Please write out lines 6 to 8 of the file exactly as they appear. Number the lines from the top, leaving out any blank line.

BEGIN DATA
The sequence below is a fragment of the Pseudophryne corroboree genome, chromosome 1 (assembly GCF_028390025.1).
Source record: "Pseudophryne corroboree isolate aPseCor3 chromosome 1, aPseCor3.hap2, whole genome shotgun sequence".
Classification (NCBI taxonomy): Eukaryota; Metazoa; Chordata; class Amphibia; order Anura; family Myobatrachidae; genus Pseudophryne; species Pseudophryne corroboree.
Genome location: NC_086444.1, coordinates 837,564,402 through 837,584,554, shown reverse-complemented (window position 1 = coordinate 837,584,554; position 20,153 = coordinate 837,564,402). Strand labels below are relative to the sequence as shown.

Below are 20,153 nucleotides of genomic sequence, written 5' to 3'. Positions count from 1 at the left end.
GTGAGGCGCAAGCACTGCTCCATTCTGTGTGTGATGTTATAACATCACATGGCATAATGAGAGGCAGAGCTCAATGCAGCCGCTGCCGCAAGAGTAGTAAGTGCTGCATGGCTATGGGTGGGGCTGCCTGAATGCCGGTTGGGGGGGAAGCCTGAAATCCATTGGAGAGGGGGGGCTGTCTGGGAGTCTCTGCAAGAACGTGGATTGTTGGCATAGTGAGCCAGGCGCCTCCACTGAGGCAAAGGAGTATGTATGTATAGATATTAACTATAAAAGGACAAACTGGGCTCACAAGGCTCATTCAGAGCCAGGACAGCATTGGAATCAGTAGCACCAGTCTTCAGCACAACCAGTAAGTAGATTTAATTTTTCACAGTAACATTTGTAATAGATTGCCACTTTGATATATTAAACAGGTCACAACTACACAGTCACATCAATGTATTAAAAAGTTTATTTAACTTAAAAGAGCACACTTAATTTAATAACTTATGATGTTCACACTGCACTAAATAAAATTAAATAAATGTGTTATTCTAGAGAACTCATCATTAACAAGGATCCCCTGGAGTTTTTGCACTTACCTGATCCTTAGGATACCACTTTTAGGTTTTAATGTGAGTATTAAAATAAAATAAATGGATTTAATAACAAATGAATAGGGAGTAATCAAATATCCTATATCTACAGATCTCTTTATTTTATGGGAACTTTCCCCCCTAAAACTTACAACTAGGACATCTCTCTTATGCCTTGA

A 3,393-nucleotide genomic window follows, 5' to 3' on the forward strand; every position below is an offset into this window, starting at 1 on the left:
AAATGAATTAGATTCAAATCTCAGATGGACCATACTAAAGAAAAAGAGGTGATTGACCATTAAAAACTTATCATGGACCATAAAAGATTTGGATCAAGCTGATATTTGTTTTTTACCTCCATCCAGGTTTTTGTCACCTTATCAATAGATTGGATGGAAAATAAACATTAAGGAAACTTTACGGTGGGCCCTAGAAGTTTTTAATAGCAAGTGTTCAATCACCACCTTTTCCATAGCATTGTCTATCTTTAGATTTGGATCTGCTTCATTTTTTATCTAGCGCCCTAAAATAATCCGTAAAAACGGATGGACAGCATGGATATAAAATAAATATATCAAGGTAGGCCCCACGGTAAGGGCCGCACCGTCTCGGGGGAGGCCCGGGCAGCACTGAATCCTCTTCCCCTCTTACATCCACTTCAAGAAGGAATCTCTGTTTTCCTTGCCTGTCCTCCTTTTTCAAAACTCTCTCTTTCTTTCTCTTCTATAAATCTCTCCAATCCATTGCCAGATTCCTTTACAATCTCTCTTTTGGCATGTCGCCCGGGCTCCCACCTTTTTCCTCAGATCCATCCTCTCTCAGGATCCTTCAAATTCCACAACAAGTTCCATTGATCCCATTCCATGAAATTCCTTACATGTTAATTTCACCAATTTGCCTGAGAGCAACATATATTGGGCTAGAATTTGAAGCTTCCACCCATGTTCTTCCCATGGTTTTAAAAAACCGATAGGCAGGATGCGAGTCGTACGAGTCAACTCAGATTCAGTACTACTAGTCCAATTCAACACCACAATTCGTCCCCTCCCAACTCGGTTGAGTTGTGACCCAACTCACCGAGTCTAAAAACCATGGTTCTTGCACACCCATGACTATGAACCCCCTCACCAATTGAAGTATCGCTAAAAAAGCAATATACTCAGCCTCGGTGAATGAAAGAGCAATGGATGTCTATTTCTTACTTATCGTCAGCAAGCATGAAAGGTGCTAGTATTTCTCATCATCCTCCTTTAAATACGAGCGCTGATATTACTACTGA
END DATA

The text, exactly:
GTGAGGCGCAAGCACTGCTCCATTCTGTGTGTGATGTTATAACATCACATGGCATAATGAGAGGCAGAGCTCAATGCAGCCGCTGCCGCAAGAGTAGTAAGTGCTGCATGGCTATGGGTGGGGCTGCCTGAATGCCGGTTGGGGGGGAAGCCTGAAATCCATTGGAGAGGGGGGGCTGTCTGGGAGTCTCTGCAAGAACGTGGATTGTTGGCATAGTGAGCCAGGCGCCTCCACTGAGGCAAAGGAGTATGTATGTATAGATATTAACTATAAAAGGACAAACTGGGCTCACAAGGCTCATTCAGAGCCAGGACAGCATTGGAATCAGTAGCACCAGTCTTCAGCACAACCAGTAAGTAGATTTAATTTTTCACAGTAACATTTGTAATAGATTGCCACTTTGATATATTAAACAGGTCACAACTACACAGTCACATCAATGTATTAAAAAGTTTATTTAACTTAAAAGAGCACACTTAATTTAATAACTTATGATGTTCACACTGCACTAAATAAAATTAAATAAATGTGTTATTCTAGAGAACTCATCATTAACAAGGATCCCCTGGAGTTTTTGCACTTACCTGATCCTTAGGATACCACTTTTAGGTTTTAATGTGAGTATTAAAATAAAATAAATGGATTTAATAACAAATGAATAGGGAGTAATCAAATATCCTATATCTACAGATCTCTTTATTTTATGGGAACTTTCCCCCCTAAAACTTACAACTAGGACATCTCTCTTATGCCTTGA

A 3,393-nucleotide genomic window follows, 5' to 3' on the forward strand; every position below is an offset into this window, starting at 1 on the left:
AAATGAATTAGATTCAAATCTCAGATGGACCATACTAAAGAAAAAGAGGTGATTGACCATTAAAAACTTATCATGGACCATAAAAGATTTGGATCAAGCTGATATTTGTTTTTTACCTCCATCCAGGTTTTTGTCACCTTATCAATAGATTGGATGGAAAATAAACATTAAGGAAACTTTACGGTGGGCCCTAGAAGTTTTTAATAGCAAGTGTTCAATCACCACCTTTTCCATAGCATTGTCTATCTTTAGATTTGGATCTGCTTCATTTTTTATCTAGCGCCCTAAAATAATCCGTAAAAACGGATGGACAGCATGGATATAAAATAAATATATCAAGGTAGGCCCCACGGTAAGGGCCGCACCGTCTCGGGGGAGGCCCGGGCAGCACTGAATCCTCTTCCCCTCTTACATCCACTTCAAGAAGGAATCTCTGTTTTCCTTGCCTGTCCTCCTTTTTCAAAACTCTCTCTTTCTTTCTCTTCTATAAATCTCTCCAATCCATTGCCAGATTCCTTTACAATCTCTCTTTTGGCATGTCGCCCGGGCTCCCACCTTTTTCCTCAGATCCATCCTCTCTCAGGATCCTTCAAATTCCACAACAAGTTCCATTGATCCCATTCCATGAAATTCCTTACATGTTAATTTCACCAATTTGCCTGAGAGCAACATATATTGGGCTAGAATTTGAAGCTTCCACCCATGTTCTTCCCATGGTTTTAAAAAACCGATAGGCAGGATGCGAGTCGTACGAGTCAACTCAGATTCAGTACTACTAGTCCAATTCAACACCACAATTCGTCCCCTCCCAACTCGGTTGAGTTGTGACCCAACTCACCGAGTCTAAAAACCATGGTTCTTGCACACCCATGACTATGAACCCCCTCACCAATTGAAGTATCGCTAAAAAAGCAATATACTCAGCCTCGGTGAATGAAAGAGCAATGGATGTCTATTTCTTACTTATCGTCAGCAAGCATGAAAGGTGCTAGTATTTCTCATCATCCTCCTTTAAATACGAGCGCTGATATTACTACTGA